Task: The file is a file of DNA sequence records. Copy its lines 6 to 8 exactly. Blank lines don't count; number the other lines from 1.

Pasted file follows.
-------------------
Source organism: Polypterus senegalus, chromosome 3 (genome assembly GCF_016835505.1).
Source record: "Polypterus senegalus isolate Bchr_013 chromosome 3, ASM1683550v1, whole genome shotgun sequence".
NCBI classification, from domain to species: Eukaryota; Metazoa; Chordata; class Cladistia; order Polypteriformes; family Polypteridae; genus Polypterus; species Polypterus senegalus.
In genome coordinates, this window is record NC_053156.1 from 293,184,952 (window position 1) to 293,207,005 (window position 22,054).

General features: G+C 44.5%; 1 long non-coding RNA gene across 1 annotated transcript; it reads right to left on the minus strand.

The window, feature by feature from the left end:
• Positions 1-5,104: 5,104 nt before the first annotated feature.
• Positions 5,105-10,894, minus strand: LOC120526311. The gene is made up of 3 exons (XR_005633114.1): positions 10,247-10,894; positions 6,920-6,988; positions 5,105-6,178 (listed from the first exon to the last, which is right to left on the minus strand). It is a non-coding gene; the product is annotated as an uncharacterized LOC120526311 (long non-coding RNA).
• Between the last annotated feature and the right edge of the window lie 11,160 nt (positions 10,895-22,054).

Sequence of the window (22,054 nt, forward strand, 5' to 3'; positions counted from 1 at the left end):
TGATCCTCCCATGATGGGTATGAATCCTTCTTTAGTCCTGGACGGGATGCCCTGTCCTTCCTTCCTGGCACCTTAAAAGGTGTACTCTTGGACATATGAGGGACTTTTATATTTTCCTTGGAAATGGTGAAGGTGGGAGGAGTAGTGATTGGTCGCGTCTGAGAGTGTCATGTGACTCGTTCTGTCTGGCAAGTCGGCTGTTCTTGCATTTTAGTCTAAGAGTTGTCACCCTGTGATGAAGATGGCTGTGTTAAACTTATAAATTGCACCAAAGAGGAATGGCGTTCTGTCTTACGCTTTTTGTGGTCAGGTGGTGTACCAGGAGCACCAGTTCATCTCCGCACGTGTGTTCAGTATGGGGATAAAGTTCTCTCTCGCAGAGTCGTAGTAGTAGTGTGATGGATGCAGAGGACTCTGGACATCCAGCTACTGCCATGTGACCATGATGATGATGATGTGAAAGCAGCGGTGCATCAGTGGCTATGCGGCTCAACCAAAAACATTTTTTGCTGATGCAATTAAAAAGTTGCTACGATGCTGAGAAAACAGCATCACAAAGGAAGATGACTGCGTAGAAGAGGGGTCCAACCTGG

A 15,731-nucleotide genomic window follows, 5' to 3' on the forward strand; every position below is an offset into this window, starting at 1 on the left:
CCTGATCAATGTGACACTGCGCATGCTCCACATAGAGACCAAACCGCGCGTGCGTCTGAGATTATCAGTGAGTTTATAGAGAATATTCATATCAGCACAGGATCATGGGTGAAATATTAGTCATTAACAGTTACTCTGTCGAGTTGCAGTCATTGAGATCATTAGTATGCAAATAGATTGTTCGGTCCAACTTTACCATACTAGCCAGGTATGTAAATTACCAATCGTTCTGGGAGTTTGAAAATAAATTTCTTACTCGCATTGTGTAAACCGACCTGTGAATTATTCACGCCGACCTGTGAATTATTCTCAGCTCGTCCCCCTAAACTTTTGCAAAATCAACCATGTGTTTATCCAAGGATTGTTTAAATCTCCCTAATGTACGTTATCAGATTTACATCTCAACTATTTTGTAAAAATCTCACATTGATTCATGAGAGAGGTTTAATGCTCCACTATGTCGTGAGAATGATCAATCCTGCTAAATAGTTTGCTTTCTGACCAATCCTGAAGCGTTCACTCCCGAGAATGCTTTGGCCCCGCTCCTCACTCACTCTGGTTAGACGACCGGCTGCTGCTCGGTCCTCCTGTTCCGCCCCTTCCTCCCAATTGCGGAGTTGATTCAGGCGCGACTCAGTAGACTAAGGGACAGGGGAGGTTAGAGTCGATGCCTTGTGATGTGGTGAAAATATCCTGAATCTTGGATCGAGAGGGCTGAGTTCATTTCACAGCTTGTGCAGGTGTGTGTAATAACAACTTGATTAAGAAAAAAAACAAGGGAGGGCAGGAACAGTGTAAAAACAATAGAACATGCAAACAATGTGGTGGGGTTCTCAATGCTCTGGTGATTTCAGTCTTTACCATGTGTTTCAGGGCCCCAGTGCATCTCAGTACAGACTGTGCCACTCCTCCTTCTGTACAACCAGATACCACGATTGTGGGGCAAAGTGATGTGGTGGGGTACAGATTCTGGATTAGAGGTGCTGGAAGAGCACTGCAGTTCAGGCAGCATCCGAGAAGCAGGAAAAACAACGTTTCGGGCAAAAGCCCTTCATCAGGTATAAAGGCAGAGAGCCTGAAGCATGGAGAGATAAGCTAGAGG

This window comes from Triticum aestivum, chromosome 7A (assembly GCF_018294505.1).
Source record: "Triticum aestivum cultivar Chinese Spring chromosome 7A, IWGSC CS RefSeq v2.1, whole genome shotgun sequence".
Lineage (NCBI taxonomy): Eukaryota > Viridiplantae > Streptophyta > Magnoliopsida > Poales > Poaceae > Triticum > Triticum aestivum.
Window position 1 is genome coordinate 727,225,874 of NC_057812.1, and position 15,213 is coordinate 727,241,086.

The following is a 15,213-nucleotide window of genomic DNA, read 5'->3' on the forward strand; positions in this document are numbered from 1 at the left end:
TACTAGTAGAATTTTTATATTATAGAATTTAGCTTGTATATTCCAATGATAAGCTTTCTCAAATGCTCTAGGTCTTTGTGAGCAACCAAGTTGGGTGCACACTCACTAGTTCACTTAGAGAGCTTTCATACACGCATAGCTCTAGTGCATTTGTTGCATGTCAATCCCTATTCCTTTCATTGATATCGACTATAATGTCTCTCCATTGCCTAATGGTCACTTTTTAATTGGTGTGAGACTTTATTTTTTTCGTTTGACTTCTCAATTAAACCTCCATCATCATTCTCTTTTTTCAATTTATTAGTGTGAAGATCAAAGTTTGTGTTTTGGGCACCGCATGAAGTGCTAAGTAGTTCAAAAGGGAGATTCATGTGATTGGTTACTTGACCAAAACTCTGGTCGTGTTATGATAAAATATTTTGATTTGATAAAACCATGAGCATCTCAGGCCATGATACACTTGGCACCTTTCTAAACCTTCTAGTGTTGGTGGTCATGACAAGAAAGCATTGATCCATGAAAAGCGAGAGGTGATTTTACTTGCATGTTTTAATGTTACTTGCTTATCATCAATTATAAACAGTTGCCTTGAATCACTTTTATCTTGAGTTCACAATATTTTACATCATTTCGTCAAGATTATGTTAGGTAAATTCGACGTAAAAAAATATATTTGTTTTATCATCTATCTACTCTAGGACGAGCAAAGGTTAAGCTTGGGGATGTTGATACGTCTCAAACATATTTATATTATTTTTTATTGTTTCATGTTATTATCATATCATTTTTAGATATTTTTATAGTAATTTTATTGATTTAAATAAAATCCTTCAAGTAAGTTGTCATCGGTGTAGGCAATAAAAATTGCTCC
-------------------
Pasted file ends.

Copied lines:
The window, feature by feature from the left end:
• Positions 1-5,104: 5,104 nt before the first annotated feature.
• Positions 5,105-10,894, minus strand: LOC120526311. The gene is made up of 3 exons (XR_005633114.1): positions 10,247-10,894; positions 6,920-6,988; positions 5,105-6,178 (listed from the first exon to the last, which is right to left on the minus strand). It is a non-coding gene; the product is annotated as an uncharacterized LOC120526311 (long non-coding RNA).